Finance News

D.E. Shaw Initiates $650M Diopter II For Financial Transactions

16 months after raising $650 million, D.E. Shaw establishes a second fund for synthetic securitizations. Diopter I.

TakeAway Points:

  • D.E. Shaw is raising its second fund, Diopter II, to invest in synthetic securitizations, following the $650 million raised for Diopter I.
  • Since 2016, the company has used data and computational analysis to invest $4.2 billion in more than 40 synthetic securitization transactions.
  • A robust middle-market lending pipeline and well chosen bank risk projects are highlighted by Apollo Global Management and Ares Management in the face of significant investor demand.

D.E. Shaw’s Synthetic Securitizations Investment

D.E. Shaw is raising its second fund in approximately 16 months to invest in synthetic securitizations, a rapidly growing asset class on Wall Street. The firm filed a private placement notice on Wednesday to raise capital for the D.E. Shaw Diopter Fund II. The notice did not specify the target amount for the fund, and a spokesperson for the New York-based firm declined to comment.

Diopter II will be managed by three co-portfolio managers: Rich McKinney, Marianna Fassinotti, and Steve Eilenberg, all of whom are managing directors in D.E. Shaw’s discretionary credit business. The first Diopter fund raised about $650 million in February 2023, capitalizing on banks’ synthetic risk transfers (SRTs). The issuance of SRTs and related instruments reached a record last year as banks navigated an evolving regulatory landscape.

Similar to its predecessor, Diopter II is expected to focus on investments that help banks optimize or reduce their capital requirements through risk transfers or sharing. These transactions allow banks to manage risk, obtain regulatory capital relief, and make more capital available for lending. D.E. Shaw has invested approximately $4.2 billion through more than 40 synthetic securitization deals since 2016, leveraging its data and algorithmic capabilities to analyze less-transparent loan portfolios.

Market views on Bank Risk Transactions

John Zito, Deputy Chief Investment Officer for Apollo Global Management Inc.’s credit arm, described insuring bank balance sheet risk as the “investment du jour” at the Bloomberg Invest conference in New York. However, he noted that Apollo has been selective in this area, favoring bank transactions that align with their long-term asset and origination goals. Zito cited Apollo’s acquisition of Credit Suisse’s structured products group as an example of their approach.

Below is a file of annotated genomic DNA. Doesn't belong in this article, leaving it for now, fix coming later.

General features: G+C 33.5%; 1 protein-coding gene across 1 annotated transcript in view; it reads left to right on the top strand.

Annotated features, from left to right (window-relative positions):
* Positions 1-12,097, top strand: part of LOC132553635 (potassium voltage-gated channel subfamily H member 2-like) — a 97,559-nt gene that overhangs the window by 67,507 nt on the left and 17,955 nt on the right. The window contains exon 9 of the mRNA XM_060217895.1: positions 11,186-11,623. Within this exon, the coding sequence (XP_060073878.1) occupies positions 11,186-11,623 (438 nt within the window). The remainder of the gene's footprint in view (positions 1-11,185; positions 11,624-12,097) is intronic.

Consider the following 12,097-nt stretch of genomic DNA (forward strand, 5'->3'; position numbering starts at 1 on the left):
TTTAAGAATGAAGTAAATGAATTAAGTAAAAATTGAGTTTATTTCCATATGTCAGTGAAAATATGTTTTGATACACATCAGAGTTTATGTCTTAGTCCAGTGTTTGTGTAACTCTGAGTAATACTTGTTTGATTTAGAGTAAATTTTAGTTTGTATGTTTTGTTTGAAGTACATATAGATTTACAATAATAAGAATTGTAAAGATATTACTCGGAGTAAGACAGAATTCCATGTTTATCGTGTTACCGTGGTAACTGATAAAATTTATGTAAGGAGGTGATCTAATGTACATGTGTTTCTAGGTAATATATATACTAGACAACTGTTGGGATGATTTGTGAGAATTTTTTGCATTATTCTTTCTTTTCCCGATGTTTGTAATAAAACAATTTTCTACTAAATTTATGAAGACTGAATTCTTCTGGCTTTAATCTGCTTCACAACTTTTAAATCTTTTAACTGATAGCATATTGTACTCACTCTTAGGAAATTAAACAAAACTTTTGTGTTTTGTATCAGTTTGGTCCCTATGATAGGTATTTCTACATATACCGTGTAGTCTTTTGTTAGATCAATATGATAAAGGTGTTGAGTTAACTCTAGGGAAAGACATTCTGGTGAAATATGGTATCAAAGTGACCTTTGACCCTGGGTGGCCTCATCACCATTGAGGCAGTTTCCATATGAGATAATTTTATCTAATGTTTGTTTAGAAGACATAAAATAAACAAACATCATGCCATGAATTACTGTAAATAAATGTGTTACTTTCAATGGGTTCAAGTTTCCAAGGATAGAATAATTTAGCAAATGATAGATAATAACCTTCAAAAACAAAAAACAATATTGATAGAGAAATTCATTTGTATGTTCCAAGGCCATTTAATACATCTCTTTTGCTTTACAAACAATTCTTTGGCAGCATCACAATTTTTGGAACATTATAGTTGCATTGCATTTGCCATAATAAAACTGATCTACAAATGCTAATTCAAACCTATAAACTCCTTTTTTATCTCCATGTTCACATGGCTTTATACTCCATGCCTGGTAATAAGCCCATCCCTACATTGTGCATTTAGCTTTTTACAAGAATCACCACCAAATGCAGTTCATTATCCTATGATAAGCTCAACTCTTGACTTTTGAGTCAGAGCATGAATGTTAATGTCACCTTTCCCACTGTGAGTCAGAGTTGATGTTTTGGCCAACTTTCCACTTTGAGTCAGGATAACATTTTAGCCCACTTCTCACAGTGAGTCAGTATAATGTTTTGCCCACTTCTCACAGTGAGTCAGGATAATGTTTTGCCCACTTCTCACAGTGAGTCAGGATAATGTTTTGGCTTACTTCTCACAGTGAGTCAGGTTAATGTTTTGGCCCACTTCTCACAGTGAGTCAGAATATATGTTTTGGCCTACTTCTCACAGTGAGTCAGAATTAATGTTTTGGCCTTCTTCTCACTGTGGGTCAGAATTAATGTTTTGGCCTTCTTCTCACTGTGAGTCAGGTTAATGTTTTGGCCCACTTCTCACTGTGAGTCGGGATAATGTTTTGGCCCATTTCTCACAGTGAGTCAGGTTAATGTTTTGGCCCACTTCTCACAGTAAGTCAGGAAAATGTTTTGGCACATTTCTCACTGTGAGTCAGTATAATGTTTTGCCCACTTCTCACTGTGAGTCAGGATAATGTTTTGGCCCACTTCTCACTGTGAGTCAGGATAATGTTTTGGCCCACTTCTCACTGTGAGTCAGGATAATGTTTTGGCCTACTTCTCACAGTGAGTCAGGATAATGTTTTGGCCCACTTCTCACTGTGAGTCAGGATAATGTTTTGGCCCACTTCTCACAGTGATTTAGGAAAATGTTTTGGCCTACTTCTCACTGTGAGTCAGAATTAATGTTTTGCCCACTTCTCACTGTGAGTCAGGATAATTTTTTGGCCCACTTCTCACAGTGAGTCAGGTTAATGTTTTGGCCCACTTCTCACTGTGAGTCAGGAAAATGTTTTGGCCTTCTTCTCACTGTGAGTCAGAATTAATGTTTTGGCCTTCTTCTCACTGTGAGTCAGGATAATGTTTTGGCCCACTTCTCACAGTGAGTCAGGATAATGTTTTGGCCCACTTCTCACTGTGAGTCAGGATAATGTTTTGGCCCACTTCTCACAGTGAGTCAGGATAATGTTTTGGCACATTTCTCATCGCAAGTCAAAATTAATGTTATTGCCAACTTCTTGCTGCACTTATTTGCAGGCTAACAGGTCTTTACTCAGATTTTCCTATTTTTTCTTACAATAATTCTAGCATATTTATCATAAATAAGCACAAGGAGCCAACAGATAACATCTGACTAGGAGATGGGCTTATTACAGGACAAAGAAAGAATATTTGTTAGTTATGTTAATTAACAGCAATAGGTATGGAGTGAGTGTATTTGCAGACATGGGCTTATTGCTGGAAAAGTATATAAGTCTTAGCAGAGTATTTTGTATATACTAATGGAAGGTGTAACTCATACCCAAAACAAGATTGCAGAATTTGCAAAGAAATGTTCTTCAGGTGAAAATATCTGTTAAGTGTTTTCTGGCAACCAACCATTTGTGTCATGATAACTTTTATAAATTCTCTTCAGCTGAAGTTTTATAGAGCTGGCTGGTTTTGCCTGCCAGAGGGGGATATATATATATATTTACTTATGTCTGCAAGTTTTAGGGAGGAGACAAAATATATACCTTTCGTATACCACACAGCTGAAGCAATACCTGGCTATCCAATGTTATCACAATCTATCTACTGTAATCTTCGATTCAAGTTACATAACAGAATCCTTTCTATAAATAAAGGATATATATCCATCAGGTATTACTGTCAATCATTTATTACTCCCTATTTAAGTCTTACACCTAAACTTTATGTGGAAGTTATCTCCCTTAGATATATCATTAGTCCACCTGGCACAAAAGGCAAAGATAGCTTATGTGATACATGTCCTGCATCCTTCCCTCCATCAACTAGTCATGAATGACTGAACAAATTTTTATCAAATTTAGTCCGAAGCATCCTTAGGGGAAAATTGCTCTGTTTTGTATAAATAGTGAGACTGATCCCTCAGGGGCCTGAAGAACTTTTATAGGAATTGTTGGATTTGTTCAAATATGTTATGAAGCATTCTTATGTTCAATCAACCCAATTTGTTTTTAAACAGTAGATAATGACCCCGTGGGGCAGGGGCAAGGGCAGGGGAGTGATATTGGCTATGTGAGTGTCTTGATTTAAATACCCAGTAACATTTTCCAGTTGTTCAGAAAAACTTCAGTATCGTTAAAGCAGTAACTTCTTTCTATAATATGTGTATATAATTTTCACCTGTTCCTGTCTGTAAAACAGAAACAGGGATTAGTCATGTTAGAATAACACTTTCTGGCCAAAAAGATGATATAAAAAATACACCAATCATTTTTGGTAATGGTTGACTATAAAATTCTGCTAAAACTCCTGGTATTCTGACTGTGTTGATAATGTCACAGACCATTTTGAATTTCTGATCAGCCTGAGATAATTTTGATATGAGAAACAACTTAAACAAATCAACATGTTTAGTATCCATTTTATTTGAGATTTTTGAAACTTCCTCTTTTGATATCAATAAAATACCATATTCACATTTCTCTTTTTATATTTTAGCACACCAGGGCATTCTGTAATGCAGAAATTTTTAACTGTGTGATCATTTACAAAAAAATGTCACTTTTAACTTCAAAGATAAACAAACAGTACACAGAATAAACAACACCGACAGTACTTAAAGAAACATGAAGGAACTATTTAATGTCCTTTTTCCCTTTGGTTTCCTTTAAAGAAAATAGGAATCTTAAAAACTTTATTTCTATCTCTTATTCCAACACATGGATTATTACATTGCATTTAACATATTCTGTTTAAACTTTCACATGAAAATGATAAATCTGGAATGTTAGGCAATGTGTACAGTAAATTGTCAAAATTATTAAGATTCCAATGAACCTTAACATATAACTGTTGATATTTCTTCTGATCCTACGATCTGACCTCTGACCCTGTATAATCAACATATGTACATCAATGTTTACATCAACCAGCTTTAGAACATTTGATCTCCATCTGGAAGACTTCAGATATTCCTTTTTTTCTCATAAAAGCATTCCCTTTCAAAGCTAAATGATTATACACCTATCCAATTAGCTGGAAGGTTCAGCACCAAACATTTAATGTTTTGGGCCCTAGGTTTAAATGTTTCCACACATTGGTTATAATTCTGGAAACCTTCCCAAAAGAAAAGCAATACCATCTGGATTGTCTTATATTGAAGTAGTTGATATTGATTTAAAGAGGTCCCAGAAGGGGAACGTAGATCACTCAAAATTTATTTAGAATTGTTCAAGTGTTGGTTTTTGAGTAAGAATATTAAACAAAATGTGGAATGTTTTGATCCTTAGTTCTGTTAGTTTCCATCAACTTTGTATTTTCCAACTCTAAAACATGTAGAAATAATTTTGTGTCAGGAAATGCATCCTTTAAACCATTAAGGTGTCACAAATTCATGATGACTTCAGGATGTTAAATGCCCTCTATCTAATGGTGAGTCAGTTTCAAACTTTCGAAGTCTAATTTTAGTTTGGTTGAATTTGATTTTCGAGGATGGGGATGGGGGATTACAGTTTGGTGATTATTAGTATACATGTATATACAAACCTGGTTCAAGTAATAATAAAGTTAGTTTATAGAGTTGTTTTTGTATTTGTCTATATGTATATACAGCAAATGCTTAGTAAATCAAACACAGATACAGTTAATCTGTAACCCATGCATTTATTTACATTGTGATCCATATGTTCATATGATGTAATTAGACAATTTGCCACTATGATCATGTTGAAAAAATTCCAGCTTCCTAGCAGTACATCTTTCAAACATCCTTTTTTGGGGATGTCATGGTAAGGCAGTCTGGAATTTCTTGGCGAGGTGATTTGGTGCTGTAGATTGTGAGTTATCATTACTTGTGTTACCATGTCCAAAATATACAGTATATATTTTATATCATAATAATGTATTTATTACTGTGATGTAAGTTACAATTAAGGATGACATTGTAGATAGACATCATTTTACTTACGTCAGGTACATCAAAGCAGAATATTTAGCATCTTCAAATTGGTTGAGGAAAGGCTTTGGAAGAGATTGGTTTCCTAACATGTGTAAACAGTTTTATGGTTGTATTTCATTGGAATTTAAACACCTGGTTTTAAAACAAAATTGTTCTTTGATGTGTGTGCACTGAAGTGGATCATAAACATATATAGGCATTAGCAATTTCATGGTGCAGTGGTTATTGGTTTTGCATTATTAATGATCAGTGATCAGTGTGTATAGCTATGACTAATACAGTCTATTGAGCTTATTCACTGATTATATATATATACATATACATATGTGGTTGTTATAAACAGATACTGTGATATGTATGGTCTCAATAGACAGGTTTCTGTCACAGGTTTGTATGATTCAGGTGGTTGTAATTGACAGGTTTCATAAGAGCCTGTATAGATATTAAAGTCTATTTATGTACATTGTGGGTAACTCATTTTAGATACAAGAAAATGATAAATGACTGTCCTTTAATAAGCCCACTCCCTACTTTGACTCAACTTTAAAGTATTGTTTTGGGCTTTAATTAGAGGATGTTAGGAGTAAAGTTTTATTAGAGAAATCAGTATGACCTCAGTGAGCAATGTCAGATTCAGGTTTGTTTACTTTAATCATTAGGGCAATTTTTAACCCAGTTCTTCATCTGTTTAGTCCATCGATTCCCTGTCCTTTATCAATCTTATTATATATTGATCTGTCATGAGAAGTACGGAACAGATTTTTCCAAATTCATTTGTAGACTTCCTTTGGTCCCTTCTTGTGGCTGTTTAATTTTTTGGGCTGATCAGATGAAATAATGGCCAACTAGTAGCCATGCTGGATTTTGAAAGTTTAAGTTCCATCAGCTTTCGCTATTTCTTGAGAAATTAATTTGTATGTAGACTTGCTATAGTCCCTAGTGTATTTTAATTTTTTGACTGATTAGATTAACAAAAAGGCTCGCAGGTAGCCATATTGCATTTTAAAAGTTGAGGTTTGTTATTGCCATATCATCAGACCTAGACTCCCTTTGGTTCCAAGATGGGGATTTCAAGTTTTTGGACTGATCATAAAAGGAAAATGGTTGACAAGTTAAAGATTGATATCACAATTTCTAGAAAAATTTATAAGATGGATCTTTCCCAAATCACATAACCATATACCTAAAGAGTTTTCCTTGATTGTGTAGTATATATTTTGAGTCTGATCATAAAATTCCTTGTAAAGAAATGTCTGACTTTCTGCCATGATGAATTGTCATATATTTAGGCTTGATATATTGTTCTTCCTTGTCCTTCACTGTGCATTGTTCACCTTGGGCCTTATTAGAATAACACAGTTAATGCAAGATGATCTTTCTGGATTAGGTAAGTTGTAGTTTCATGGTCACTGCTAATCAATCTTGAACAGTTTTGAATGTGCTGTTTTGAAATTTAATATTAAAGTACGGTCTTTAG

“It has to be really something that’s going to work for both parties,” Zito said. 

He also mentioned that many publicly announced bank credit partnerships have been “small, narrow and not, I don’t think, fully diligenced with respect to how difficult it is to run those partnerships if there’s not full alignment.”

Apollo had $671 billion of assets under management at the end of the first quarter, with credit comprising about $500 billion of the total.

Ares Management’s Pipeline for Lending

Mike Arougheti, CEO of Ares Management Corp., highlighted the growing pipeline for lending to middle-market buyouts, a key business area for the firm. Speaking at the Bloomberg Invest conference, Arougheti noted that private equity sponsors are increasingly looking for cash. “Investors are clamoring to get their money back,” he said.

Arougheti pointed out that there is about $1.5 trillion of private equity dry powder waiting to be deployed and $3.5 trillion already invested. Managers are currently deciding whether to allocate their available capital to existing companies or new opportunities. Despite concerns about private credit amid higher interest rates, Arougheti stated that Ares is not seeing any cracks in its private credit portfolio. The firm has close to 4,000 middle-market investments, and credit performance has remained strong.

“We feel pretty good about it,” Arougheti said, calling concerns about credit “a little bit overblown.” Maintaining the performance of its credit book is crucial for Ares as it aims to grow its assets under management to $750 billion by 2028, up from $428 billion at the end of the first quarter.

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